Other offerings include poetry workshops with Mark Smith-Soto and John Thomas York; fiction workshops with Kim Church and Drew Perry; and a workshop titled “Writing from Experience” led by Steve Mitchell and Carol Roan, appropriate for writers of all genres. The dynamic tandem of Peggy Payne and 2014 Piedmont Laureate Carrie Knowles will teach writers to “Market Your Book—with Imagination.”
The day’s program includes a panel discussion: “Writing about War” with Robin Greene, Paul Stroebel, and Sharon Raynor. Award-winning children’s author Kelly Starling Lyons will introduce would-be authors to the field through her workshop, “So You Want to Write a Children's Book.” And bestselling author Linda Rohrbough will lead a workshop titled “How to Make an Elevator Pitch,” a class that is highly encouraged for those attendees wanting to take advantage of the Speed Pitch special session at the end of the day.
In the special session of “One City, One Prompt,” Greensboro poet and facilitator Jacinta V. White will provide an overview of the One City, One Prompt program, and begin an opening dialogue on this year's theme: “Begin Again.” Jacinta will then provide a prompt and attendees will write. The session will close with sharing of and reflections on the work the prompt produced, as well as some brief information for those who might want to bring One City, One Prompt to their own towns.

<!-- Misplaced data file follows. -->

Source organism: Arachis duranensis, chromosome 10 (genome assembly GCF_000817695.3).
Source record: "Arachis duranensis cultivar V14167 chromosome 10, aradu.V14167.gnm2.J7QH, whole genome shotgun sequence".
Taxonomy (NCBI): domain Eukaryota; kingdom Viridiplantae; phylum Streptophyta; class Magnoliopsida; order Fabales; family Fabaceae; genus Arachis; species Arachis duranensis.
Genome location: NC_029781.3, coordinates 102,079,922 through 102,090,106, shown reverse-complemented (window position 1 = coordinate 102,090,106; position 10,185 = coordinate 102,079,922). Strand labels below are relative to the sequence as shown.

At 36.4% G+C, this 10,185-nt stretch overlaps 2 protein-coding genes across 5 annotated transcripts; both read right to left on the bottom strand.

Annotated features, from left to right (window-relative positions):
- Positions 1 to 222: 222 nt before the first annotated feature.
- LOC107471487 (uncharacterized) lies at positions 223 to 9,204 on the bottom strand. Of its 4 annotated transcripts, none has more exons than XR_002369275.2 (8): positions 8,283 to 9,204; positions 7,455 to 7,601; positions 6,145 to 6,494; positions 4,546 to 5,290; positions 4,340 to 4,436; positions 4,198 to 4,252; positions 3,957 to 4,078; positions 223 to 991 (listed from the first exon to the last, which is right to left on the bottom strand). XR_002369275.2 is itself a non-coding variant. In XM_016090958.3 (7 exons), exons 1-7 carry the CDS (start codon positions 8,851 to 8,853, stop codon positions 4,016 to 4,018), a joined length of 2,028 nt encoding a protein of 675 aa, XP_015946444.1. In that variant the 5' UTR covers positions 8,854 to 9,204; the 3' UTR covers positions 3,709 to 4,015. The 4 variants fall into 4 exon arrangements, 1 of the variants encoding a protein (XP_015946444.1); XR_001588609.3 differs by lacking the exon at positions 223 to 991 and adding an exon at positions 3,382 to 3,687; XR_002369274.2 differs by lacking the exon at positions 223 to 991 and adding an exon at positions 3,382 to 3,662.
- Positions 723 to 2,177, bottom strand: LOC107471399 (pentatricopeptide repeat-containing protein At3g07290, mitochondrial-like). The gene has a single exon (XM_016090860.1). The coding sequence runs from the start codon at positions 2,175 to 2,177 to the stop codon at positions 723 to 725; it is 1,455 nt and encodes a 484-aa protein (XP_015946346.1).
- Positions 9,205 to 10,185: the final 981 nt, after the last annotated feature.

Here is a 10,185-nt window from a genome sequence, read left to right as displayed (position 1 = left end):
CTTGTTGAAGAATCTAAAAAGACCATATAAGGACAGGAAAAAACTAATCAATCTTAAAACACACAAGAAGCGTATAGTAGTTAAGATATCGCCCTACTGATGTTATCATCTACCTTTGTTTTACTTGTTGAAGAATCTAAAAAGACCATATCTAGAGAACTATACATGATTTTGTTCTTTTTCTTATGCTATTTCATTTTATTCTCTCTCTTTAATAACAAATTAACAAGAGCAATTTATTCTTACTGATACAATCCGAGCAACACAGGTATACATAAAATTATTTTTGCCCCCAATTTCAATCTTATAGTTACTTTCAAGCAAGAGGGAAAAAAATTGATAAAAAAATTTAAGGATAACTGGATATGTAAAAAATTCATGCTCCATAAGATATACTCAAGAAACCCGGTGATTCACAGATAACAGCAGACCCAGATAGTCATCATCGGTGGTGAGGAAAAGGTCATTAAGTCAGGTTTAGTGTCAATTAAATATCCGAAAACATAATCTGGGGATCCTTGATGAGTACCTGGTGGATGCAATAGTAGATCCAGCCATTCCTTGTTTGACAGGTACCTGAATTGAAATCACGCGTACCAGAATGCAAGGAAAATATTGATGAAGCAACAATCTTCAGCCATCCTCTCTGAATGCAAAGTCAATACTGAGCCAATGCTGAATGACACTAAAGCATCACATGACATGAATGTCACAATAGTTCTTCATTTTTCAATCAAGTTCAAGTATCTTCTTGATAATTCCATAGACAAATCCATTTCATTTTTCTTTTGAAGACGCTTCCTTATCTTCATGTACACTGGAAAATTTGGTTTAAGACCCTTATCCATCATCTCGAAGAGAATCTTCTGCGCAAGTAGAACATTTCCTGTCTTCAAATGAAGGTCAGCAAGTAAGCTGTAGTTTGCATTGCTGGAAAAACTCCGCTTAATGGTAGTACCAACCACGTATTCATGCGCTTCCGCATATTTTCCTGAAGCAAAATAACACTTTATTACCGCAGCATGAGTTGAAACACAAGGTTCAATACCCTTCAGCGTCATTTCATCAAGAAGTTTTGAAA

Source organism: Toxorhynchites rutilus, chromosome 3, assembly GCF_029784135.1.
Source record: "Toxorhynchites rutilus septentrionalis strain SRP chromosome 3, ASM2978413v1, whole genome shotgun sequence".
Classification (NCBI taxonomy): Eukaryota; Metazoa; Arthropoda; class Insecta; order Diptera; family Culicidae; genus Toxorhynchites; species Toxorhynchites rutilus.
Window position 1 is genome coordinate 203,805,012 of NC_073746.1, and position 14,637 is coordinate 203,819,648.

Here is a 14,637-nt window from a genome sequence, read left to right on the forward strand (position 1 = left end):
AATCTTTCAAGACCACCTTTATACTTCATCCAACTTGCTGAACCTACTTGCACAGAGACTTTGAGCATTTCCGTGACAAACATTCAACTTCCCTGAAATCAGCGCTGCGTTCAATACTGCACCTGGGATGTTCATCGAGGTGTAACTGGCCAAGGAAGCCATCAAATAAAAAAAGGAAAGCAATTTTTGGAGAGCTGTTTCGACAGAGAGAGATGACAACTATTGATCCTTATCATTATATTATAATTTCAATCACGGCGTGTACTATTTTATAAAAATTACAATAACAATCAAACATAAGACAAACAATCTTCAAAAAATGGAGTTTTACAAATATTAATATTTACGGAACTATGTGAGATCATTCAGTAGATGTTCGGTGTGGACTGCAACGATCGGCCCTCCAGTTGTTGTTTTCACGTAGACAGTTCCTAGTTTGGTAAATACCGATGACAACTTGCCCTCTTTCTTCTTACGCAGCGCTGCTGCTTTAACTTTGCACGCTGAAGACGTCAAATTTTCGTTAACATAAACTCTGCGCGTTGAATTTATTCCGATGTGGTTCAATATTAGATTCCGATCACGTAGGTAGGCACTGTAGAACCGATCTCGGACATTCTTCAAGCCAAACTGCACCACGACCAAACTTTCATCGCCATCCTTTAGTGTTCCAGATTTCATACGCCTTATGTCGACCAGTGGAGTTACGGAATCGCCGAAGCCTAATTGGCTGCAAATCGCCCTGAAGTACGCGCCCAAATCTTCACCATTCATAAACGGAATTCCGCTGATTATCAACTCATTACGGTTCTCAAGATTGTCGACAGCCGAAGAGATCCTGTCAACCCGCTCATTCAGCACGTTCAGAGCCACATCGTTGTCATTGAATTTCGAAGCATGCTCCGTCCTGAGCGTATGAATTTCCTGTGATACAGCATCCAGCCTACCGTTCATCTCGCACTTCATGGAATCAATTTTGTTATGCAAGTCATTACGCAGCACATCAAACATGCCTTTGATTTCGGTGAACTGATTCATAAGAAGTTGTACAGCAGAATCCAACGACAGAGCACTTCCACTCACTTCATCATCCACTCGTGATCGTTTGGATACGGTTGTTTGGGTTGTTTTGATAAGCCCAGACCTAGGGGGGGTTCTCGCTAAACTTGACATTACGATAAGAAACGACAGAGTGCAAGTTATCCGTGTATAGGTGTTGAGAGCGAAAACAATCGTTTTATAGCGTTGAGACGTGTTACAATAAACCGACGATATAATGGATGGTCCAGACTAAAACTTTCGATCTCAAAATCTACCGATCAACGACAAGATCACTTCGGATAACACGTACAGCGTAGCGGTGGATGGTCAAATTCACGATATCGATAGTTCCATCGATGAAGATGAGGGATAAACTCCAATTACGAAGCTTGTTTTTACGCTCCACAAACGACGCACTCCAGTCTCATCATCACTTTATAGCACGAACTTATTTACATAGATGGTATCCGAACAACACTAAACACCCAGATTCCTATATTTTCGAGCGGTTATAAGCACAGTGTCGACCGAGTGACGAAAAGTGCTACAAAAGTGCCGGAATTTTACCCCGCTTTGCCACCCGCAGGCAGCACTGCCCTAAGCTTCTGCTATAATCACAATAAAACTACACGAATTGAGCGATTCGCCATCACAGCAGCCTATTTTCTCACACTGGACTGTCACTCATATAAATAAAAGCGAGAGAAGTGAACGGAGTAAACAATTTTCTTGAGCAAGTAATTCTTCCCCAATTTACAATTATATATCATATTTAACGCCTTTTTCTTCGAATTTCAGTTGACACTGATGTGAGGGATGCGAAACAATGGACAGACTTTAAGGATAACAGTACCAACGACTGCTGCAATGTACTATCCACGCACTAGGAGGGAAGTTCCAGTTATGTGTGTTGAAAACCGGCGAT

In addition to new programming, familiar features will remain, including faculty readings, the open mic for conference participants, an exhibit hall packed with publishers and literary organizations, and “Lunch with an Author,” where conference-goers can spend less time waiting in line and more time talking with the author of their choice. Spaces in “Lunch with an Author” are limited and are first-come, first-served. Pre-registration and an additional fee are also required for this offering.
The NCWN 2014 Spring Conference is sponsored in part by the Greensboro News & Record. UNCG’s Creative Writing Program—a co-sponsor of the Spring Conference—will provide free parking for registrants in the adjacent Oakland Avenue Parking Deck.
The nonprofit North Carolina Writers’ Network is the state’s oldest and largest literary arts services organization devoted to writers at all stages of development. For additional information, visit www.ncwriters.org.